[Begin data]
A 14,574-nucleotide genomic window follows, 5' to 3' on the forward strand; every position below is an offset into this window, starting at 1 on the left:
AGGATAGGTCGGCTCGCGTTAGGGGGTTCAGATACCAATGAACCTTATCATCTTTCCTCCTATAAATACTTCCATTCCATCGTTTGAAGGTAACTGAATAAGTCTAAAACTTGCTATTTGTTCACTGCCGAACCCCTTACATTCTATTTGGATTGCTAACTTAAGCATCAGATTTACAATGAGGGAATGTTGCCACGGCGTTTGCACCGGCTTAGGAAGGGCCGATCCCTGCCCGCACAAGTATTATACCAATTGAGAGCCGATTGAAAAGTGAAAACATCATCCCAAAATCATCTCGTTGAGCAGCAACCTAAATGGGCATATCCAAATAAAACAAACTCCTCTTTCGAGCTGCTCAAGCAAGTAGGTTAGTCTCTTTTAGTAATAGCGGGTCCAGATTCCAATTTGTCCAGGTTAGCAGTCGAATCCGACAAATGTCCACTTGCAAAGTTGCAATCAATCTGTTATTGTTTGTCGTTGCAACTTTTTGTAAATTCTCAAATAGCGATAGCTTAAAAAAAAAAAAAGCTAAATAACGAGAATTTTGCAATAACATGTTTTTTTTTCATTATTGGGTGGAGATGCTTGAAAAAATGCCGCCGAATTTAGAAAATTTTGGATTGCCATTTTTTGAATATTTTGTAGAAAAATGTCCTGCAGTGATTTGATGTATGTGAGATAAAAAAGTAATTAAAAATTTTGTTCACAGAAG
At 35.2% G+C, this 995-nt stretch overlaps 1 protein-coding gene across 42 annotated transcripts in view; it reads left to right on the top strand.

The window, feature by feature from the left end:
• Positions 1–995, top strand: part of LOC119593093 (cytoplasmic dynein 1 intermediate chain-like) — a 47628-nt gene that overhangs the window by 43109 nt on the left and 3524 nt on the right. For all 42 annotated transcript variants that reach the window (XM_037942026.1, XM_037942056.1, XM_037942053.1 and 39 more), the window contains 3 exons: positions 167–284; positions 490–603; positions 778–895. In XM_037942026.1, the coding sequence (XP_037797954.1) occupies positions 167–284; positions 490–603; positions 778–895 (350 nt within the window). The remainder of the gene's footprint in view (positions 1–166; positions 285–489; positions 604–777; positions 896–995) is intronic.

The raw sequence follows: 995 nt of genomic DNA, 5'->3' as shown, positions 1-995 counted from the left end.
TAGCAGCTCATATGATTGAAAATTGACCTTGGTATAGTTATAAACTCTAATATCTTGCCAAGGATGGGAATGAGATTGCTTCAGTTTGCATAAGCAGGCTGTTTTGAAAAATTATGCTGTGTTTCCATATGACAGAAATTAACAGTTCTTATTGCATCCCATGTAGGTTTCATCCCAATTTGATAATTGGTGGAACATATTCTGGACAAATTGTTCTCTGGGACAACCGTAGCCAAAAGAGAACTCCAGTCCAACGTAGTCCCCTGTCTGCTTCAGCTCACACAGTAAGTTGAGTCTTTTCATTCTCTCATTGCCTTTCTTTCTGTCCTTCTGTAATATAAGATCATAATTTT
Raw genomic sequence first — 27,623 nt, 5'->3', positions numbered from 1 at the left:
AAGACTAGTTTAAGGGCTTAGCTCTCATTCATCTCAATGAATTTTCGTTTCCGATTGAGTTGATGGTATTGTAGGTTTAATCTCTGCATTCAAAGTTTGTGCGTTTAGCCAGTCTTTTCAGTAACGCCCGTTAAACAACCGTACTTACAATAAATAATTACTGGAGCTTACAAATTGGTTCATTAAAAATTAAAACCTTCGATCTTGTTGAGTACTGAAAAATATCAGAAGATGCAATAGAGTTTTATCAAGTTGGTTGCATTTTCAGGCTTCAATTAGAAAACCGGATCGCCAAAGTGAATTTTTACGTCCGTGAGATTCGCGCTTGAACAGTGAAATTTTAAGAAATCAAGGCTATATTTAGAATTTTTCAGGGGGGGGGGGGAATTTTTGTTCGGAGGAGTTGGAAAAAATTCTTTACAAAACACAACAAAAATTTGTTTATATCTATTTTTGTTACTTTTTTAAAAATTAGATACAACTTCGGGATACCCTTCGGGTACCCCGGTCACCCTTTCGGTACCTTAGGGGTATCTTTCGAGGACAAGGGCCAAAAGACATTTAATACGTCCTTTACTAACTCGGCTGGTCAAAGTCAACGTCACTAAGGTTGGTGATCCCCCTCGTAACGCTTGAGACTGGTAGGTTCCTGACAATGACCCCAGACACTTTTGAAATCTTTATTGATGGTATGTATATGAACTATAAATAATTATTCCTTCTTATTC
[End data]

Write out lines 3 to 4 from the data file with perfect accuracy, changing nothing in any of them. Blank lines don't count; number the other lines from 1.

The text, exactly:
At 35.2% G+C, this 995-nt stretch overlaps 1 protein-coding gene across 42 annotated transcripts in view; it reads left to right on the top strand.

The window, feature by feature from the left end: